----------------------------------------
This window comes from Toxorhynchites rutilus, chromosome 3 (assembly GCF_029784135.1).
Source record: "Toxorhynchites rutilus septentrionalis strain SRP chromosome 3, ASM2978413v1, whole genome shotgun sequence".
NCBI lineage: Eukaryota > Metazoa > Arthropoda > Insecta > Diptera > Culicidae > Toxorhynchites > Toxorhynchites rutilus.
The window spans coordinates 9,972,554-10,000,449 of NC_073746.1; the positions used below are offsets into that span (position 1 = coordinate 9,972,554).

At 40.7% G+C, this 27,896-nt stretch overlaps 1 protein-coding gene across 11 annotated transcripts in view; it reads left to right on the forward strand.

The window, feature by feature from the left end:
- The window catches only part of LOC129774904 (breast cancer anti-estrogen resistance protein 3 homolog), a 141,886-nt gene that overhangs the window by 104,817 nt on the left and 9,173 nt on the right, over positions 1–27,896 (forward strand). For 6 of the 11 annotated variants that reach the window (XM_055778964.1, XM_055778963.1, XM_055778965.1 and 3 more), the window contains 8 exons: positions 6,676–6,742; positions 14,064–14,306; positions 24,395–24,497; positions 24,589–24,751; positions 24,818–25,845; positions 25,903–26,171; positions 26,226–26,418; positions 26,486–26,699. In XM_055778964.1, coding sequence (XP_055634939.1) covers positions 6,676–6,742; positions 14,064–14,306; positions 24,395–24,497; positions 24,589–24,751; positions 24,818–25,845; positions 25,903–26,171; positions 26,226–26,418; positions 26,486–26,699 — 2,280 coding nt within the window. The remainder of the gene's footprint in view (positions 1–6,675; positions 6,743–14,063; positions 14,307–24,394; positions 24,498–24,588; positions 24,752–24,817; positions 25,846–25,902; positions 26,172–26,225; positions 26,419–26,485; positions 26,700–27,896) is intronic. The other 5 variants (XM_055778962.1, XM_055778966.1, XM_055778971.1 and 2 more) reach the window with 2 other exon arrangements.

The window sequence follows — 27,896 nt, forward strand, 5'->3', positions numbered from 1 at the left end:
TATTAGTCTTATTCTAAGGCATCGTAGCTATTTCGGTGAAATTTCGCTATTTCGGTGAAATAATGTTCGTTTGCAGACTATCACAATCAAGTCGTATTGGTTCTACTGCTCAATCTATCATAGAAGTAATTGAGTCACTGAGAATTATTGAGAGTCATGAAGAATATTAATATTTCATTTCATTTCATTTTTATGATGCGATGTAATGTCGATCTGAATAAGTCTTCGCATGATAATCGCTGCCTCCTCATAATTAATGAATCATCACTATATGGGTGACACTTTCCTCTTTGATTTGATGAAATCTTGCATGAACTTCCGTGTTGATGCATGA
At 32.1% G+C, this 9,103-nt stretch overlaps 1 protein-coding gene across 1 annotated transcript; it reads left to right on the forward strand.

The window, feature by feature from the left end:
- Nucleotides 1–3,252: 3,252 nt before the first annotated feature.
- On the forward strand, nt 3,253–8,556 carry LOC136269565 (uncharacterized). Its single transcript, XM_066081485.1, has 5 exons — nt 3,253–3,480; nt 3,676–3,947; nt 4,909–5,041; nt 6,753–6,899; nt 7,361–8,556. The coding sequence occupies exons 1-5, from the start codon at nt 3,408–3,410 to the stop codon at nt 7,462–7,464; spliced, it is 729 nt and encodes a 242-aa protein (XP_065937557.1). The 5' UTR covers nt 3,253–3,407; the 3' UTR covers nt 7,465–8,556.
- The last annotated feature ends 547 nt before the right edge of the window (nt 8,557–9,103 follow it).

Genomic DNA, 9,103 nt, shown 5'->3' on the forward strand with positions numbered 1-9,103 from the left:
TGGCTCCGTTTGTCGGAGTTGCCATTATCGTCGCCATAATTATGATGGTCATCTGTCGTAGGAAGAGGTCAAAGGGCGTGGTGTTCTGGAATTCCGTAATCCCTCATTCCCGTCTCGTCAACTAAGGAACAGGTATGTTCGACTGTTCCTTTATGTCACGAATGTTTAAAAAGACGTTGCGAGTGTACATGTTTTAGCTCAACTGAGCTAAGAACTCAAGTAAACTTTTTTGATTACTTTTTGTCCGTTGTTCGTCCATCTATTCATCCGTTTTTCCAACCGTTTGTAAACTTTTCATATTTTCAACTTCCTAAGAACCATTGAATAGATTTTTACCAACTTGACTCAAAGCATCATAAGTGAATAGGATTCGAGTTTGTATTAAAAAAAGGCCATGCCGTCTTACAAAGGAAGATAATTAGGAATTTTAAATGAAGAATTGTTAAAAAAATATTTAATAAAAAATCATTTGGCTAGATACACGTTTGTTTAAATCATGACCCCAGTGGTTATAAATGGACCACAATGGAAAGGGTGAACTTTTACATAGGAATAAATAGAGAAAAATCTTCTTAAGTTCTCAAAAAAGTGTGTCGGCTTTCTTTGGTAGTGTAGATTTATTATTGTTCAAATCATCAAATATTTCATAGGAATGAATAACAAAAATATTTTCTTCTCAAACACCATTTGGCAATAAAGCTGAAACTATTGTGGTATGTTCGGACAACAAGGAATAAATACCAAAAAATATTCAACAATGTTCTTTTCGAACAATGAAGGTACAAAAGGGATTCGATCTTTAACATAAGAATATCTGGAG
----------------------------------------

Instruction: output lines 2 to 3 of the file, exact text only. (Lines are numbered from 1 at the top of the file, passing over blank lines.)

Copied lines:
Source record: "Toxorhynchites rutilus septentrionalis strain SRP chromosome 3, ASM2978413v1, whole genome shotgun sequence".
NCBI lineage: Eukaryota > Metazoa > Arthropoda > Insecta > Diptera > Culicidae > Toxorhynchites > Toxorhynchites rutilus.